(NEW YORK) — As if digging out of the rubble of deadly tornadoes were not enough of a challenge, Midwest residents and cleanup crews now have to work around people trying to exploit the destruction.
Such opportunists come in many forms, including looters, tornado tourists, fraudulent charities and contractors looking to capitalize.
“Unfortunately, it’s that way and it’s been that way,” Albert Hale, emergency manager for Laurel County, Ky., said. “It’s a part of society.”
Officials stopped a vehicle that had a large amount of copper in it, Hale said, adding that authorities have prevented wide-scale looting with heightened police presence. But not all places have been exempt from stealing.
Sherman Sykes, 70, was grilling a hamburger at Budroe’s Family Restaurant, which he owns with his partner of 32 years, Maureen Williams, when he heard the warning for all residents of Henryville, Ind., to take cover.
Before Sykes went to take cover in the basement, he saw a yellow school bus from the high school across the street get sucked into the air and pulled toward the restaurant. It slammed into the restaurant’s parking lot and flipped over before Sykes rushed to the basement.
All nine customers as well as Sykes and his family were uninjured, but he is missing the restaurant’s money bag they were preparing to deposit and several shipments of food products that had been delivered that morning.
Sykes said he did not want to accuse anyone of stealing and that the items could have been swept away in the tornado, but it is likely that they were stolen.
Hale said a more prevalent problem has been tornado tourists and others looking to get a glimpse of the destruction.
“Everyone wants to go see the devastation. ‘If I’m not affected, I want to go see what happened to you.’ They’re being nosy,” Hale said. “We’ve taken issue with that.”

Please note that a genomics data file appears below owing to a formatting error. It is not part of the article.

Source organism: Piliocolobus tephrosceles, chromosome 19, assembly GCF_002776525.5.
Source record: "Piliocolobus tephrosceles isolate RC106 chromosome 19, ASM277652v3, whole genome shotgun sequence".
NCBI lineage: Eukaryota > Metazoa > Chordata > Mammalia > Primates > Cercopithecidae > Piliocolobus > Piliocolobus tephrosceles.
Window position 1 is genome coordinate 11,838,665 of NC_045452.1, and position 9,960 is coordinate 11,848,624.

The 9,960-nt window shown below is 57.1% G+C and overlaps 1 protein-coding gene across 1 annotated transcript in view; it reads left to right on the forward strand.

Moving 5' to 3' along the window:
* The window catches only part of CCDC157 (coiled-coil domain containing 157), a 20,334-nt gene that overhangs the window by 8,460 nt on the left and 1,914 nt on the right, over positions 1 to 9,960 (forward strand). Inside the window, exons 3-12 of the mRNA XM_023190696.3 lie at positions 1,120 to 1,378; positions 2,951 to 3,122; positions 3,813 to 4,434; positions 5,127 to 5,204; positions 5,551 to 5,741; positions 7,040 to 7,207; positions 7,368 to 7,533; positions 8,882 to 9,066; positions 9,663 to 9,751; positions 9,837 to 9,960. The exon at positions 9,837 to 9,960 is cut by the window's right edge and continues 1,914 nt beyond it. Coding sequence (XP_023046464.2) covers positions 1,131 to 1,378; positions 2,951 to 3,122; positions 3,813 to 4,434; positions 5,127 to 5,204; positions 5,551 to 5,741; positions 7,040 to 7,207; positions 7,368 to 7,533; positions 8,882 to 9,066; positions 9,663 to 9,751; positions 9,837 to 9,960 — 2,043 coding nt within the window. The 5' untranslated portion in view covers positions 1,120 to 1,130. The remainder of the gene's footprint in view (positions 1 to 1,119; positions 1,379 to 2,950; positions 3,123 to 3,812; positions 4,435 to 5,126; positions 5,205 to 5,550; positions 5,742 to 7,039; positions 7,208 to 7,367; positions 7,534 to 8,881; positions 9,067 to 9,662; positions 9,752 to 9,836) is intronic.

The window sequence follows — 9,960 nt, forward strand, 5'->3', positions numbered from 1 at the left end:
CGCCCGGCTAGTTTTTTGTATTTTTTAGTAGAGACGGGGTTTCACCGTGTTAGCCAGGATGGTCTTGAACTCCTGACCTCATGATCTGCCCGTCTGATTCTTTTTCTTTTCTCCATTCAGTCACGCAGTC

Local law enforcement, Kentucky State Police and the National Guard, in addition to other agencies, have created checkpoints to prevent curious photographers and out-of-towners from interfering with cleanup or even risking injury.
“Another large problem is contractors kind of freelancing and wanting to get in the neighborhood to go door-to-door to see if they could get any work,” Grant County Sheriff’s Deputy Brian Maines said, speaking about Crittenden, Ky.
Officials don’t want these potential hustlers “knocking on doors as people are trying to pick up their belongings and figure out what happened,” he added.
Amid all the loss, many people near and far are looking for ways to give back, but being cautioned that disasters often give way for fraudulent charities to attempt to take advantage of people.
“Givers should take steps to assure themselves that their donations will go to legitimate and reputable charities and relief efforts that have the capability to help victims,” the Bureau’s Wise Giving Alliance said in a statement.
Officials advise potential donors to verify the charity’s accountability, as well as to learn how and when they will be using the donations.
Copyright 2012 ABC News Radio
Faith Karimi, CNN
Dylan Byers and Brian Stelter, CNN
Theodore Schleifer, CNN